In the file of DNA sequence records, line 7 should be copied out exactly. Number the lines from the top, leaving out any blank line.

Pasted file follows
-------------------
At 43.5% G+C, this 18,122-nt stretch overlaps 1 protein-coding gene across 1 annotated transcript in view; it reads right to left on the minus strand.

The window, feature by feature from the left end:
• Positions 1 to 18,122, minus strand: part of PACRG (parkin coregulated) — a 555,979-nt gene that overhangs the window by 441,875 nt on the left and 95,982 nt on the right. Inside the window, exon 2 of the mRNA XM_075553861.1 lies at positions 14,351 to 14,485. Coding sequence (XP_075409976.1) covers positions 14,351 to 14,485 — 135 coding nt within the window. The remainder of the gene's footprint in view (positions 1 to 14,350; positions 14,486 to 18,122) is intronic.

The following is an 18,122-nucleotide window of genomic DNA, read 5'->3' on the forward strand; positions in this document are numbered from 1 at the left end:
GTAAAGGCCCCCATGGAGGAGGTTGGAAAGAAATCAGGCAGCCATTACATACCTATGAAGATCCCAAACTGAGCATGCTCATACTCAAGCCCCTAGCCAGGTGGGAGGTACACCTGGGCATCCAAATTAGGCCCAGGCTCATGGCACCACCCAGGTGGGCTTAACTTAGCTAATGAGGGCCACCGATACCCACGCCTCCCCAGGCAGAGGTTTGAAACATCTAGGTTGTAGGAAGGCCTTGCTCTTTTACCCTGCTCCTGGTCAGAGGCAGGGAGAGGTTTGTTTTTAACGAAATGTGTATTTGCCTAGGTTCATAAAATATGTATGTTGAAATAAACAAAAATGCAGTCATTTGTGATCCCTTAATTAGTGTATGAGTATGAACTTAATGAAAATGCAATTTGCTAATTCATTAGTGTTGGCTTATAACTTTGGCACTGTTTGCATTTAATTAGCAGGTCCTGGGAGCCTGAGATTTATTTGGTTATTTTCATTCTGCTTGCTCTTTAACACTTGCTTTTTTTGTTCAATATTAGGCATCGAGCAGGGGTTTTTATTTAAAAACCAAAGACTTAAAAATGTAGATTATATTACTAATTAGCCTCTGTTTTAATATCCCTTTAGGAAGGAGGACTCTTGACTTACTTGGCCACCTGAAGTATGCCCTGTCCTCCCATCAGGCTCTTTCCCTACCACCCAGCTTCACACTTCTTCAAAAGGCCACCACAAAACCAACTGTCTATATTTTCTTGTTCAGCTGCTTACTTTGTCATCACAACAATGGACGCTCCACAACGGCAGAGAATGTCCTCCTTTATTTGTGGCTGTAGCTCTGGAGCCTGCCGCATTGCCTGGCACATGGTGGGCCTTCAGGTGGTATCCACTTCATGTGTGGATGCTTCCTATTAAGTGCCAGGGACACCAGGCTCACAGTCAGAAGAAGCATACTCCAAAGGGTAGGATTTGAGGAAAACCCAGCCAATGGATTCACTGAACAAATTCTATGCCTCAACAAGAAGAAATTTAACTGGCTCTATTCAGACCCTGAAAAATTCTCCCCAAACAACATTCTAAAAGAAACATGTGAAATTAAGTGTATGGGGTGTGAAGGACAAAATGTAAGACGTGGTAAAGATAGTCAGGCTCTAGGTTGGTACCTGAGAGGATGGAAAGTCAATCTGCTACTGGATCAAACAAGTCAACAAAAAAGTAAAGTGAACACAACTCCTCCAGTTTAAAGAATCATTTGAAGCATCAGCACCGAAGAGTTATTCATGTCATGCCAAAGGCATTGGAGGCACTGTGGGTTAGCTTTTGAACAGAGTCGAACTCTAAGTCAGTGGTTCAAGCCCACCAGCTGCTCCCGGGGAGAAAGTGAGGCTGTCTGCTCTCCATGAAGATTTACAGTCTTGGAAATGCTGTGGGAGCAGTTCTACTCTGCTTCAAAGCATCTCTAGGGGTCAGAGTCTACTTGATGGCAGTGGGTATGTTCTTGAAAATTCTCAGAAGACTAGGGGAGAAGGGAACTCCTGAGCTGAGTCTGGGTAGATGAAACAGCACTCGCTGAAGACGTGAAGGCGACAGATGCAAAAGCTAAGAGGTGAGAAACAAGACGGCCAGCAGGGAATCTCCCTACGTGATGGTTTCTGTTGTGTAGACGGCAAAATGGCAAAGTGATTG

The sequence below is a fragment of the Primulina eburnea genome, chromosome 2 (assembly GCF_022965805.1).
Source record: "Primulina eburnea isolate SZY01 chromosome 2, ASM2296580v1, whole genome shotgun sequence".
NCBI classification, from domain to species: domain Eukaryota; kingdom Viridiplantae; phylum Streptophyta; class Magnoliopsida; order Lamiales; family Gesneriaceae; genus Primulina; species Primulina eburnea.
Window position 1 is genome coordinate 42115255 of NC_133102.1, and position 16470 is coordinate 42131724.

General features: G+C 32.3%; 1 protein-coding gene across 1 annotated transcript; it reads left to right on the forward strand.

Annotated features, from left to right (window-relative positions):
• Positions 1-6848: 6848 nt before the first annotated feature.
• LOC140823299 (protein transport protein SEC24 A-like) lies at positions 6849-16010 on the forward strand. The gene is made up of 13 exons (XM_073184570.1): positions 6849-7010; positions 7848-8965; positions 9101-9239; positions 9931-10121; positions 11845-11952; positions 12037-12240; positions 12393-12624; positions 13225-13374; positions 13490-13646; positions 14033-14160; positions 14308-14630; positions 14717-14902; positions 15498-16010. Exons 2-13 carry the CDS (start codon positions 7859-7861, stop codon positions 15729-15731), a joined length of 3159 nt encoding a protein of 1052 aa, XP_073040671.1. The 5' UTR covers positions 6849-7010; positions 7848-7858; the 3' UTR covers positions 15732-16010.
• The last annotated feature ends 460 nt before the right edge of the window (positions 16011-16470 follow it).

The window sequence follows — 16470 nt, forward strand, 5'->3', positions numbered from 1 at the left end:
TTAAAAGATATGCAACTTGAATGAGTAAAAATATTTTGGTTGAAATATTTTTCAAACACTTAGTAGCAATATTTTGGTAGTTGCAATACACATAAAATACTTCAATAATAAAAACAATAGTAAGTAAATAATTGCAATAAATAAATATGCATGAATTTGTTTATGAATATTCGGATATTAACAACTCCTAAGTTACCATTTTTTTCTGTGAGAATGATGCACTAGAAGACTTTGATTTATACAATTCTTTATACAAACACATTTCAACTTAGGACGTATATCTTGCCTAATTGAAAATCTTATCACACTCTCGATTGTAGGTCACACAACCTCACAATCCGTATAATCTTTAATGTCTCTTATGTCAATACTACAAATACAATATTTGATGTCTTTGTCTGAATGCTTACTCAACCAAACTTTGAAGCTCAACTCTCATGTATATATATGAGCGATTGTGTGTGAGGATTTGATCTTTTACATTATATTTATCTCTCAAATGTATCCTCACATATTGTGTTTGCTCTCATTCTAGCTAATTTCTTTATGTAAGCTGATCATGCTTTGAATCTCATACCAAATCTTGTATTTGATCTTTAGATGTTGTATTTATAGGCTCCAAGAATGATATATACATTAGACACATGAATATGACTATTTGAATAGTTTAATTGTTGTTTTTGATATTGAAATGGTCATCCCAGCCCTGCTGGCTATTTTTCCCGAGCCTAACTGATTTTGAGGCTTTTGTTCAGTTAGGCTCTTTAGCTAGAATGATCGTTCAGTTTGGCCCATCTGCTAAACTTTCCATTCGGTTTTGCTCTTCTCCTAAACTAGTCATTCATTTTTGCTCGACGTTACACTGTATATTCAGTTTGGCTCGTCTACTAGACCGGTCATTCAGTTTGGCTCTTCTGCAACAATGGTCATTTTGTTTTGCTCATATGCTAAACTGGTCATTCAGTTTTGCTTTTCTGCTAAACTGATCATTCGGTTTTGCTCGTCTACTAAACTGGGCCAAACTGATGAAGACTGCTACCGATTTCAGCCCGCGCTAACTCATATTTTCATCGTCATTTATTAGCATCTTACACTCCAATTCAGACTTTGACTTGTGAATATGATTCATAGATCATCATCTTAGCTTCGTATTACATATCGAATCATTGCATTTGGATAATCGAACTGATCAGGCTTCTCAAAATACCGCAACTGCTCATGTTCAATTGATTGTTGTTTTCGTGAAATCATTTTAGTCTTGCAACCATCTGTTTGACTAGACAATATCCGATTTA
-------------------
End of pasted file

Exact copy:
Source record: "Primulina eburnea isolate SZY01 chromosome 2, ASM2296580v1, whole genome shotgun sequence".